What initially drew me to The End of the World was a song by The Cure with the same title and general theme: a break up so painful and all-consuming that it feels like life is over. The video for the song features Robert Smith singing in a decaying house, walls and furniture crumbling all around him. It gets me every time. I’m a romantic, what can I say. It’s a popular theme, and my heart goes out to the creator for whatever inspired a self-described “break up game.” Unfortunately I’m not quite convinced that an Android action game is the most appropriate medium to express this particular anguish.
The story begins with our protagonist waking up and getting dressed before shuffling outside to an abandoned, decaying Newcastle, England. Gameplay consists of moving the character left or right by holding down on either side of the screen. Some objects like cigarettes or chairs can be picked up or used. Other objects move the story forward by, weirdly enough, flashing backward to life before the end of the world.
This flashback feature is an interesting mechanic with a ton of unused potential. Pressing and holding a clock changes the entire screen to a view of the same location in the past. The color palette switches from dull gray to warm red and pink, and the city is fresh and whole again. In these flashbacks, the protagonist and his much-obsessed-over main squeeze are doing happy couple activities like painting in the park, seeing a movie, or snuggling together in bed. But their only function is to show a small memory cut scene, then transport the character back to bed to start the day over.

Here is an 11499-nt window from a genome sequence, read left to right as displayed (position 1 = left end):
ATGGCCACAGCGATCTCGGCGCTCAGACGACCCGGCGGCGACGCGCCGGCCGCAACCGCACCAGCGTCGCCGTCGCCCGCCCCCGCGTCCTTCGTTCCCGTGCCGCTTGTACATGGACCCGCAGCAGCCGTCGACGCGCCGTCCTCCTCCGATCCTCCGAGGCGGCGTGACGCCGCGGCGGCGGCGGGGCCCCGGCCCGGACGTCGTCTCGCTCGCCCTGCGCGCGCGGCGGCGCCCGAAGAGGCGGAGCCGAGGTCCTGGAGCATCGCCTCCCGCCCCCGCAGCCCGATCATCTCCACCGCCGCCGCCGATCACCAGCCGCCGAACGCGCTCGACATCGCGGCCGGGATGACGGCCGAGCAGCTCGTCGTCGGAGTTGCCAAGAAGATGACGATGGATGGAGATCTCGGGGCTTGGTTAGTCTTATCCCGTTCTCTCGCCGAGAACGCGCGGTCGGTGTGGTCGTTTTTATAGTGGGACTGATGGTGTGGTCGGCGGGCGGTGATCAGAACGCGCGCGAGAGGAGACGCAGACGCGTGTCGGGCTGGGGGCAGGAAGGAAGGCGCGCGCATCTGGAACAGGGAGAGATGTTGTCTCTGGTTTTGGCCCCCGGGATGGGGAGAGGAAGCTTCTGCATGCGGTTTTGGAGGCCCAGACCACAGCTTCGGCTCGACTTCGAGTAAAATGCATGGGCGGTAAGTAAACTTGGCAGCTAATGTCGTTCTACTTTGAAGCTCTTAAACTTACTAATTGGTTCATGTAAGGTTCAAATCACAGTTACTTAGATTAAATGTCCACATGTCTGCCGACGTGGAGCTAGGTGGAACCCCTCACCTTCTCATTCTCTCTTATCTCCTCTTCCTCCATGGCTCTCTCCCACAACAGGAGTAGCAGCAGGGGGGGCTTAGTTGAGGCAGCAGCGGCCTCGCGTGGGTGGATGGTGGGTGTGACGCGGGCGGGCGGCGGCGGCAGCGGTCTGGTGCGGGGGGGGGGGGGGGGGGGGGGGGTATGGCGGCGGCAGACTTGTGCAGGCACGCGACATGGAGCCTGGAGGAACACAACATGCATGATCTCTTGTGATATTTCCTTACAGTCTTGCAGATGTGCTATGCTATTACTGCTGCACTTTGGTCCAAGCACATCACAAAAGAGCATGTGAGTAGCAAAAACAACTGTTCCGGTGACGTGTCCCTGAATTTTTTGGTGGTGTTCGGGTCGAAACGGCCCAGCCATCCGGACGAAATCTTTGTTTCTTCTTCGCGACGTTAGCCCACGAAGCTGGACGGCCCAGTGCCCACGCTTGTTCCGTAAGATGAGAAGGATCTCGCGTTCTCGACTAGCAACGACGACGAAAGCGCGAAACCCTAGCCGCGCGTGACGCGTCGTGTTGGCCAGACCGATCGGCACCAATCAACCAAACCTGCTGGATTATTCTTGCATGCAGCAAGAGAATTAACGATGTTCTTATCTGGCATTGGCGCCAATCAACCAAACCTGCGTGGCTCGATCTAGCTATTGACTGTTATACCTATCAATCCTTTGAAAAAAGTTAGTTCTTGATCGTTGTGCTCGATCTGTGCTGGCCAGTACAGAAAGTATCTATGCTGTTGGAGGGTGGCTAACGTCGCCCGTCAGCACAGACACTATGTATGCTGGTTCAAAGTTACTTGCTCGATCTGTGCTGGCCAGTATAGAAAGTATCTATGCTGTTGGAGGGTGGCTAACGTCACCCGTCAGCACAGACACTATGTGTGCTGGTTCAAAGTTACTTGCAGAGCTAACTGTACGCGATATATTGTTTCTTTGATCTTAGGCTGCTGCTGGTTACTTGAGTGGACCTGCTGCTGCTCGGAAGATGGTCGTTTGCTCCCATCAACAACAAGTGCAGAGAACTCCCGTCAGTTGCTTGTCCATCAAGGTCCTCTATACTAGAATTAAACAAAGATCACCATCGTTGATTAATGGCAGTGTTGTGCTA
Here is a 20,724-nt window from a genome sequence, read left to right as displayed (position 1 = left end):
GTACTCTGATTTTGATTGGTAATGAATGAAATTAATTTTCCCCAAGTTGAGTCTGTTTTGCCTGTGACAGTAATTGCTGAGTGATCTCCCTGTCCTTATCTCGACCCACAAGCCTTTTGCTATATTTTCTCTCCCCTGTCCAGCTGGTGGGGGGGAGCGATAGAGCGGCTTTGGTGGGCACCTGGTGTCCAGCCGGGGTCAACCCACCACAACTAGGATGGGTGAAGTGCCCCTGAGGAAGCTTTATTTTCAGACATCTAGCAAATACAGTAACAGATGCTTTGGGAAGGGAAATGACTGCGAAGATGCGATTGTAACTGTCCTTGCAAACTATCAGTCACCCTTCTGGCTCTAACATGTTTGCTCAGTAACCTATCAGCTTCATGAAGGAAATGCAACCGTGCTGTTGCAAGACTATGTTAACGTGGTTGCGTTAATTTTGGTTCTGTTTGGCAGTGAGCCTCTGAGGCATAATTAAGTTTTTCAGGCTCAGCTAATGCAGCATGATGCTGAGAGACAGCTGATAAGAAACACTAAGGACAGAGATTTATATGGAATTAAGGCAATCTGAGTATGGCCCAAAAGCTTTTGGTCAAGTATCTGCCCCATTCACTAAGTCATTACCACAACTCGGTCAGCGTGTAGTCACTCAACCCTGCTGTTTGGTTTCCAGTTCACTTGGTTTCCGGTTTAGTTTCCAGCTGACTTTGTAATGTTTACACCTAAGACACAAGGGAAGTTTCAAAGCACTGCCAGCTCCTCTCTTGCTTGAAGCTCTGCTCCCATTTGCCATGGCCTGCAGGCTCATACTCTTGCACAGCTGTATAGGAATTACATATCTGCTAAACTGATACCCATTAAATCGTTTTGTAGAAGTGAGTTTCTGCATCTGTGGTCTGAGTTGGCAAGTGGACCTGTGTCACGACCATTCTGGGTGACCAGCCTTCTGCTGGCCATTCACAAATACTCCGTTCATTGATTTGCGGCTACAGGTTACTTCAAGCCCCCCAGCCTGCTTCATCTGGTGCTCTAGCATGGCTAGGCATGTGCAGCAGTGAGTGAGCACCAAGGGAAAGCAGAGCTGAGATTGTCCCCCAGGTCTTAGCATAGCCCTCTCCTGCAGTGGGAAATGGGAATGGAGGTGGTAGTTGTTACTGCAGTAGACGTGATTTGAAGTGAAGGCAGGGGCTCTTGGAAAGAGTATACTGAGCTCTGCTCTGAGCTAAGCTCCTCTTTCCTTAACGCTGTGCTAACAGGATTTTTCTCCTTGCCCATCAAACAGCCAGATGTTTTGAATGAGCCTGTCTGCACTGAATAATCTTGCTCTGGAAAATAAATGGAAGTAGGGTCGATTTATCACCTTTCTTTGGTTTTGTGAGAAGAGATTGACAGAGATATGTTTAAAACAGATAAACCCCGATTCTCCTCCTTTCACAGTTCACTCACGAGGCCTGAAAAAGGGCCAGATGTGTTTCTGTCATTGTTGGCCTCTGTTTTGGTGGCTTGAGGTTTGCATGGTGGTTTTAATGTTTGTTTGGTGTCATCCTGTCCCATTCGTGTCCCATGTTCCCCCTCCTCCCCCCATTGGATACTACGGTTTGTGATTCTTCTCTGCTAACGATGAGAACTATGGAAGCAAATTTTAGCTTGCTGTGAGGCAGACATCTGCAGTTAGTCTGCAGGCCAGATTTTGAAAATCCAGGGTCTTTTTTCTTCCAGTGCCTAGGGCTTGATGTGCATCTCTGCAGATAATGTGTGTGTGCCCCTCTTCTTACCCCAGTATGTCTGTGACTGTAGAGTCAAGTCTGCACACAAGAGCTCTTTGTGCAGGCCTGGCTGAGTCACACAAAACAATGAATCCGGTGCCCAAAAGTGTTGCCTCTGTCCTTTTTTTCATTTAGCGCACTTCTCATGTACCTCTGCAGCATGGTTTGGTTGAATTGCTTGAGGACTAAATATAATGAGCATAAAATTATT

Though the character’s apartment becomes increasingly disheveled, each day starts the same way and the action gets tedious very quickly. Wake up, get dressed (or don’t), drink some coffee (or don’t), smoke a cigarette (or don’t). Take the elevator down to the street, and wander around until you find an interact-able object. Then, repeat. I was able to mix things up somewhat by drinking all of the alcohol I found in a bar, but the only change was that instead of waking up in bed, the protagonist woke up in the street with no clothes on.
While this is by no means a bad game, I found myself constantly expecting more. The story, even the flashbacks, don’t really go anywhere. We see a generic cheery past that is literally rose-tinted, and a bleak, dark present, but no clear picture of what exactly went wrong. And although I played it through multiple times to try the different “endings,” nothing was ever resolved. The protagonist is obviously unhappy, pining for the days before the end of the world. But it is never made clear what our hero actually wants. An aimless man with no goals doesn’t make for compelling gameplay.
This feels more like a slightly interactive comic than a game. I don’t mean that as a slight against it, either. This functions very well as a piece of abstract art. The watercolor visuals and striking before and after images are gorgeous. But it’s clear that the main emphasis here is on the visuals and not on the gameplay or the plot. As a game, this idea feels a little half baked. Especially since the whole thing can be completed in fifteen minutes. That’s more than enough time to tell a heartbreaking story if done correctly, but this doesn’t quite get there.
I would love to see this premise taken further and executed more boldly. But as it stands, I’m not really convinced the world has ended.
Is it Hardcore?
The artwork is brilliant, but as an action game, it lacks direction.